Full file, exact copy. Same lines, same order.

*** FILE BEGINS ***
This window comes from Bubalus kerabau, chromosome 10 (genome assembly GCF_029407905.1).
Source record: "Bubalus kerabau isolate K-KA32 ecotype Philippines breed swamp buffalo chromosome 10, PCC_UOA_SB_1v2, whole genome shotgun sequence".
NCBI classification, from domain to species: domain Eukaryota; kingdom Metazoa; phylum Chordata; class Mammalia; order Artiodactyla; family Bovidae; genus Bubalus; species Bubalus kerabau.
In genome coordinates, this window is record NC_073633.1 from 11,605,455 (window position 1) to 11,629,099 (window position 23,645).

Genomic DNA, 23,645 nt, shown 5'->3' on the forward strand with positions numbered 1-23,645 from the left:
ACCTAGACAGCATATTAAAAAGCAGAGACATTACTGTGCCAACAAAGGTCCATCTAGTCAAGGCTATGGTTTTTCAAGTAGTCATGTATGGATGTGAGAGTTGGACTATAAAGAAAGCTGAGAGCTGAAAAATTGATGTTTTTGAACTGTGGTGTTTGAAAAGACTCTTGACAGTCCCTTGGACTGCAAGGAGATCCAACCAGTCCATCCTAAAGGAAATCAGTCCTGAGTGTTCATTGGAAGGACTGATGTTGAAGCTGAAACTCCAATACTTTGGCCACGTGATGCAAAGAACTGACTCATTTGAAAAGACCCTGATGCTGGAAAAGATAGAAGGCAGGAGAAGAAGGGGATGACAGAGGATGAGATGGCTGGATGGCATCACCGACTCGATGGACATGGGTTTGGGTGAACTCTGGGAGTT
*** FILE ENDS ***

This window comes from Bubalus kerabau, chromosome 10 (genome assembly GCF_029407905.1).
Source record: "Bubalus kerabau isolate K-KA32 ecotype Philippines breed swamp buffalo chromosome 10, PCC_UOA_SB_1v2, whole genome shotgun sequence".
NCBI classification, from domain to species: domain Eukaryota; kingdom Metazoa; phylum Chordata; class Mammalia; order Artiodactyla; family Bovidae; genus Bubalus; species Bubalus kerabau.
In genome coordinates, this window is record NC_073633.1 from 11,605,455 (window position 1) to 11,629,099 (window position 23,645).

Genomic DNA, 23,645 nt, shown 5'->3' on the forward strand with positions numbered 1-23,645 from the left:
ACCTAGACAGCATATTAAAAAGCAGAGACATTACTGTGCCAACAAAGGTCCATCTAGTCAAGGCTATGGTTTTTCAAGTAGTCATGTATGGATGTGAGAGTTGGACTATAAAGAAAGCTGAGAGCTGAAAAATTGATGTTTTTGAACTGTGGTGTTTGAAAAGACTCTTGACAGTCCCTTGGACTGCAAGGAGATCCAACCAGTCCATCCTAAAGGAAATCAGTCCTGAGTGTTCATTGGAAGGACTGATGTTGAAGCTGAAACTCCAATACTTTGGCCACGTGATGCAAAGAACTGACTCATTTGAAAAGACCCTGATGCTGGAAAAGATAGAAGGCAGGAGAAGAAGGGGATGACAGAGGATGAGATGGCTGGATGGCATCACCGACTCGATGGACATGGGTTTGGGTGAACTCTGGGAGTT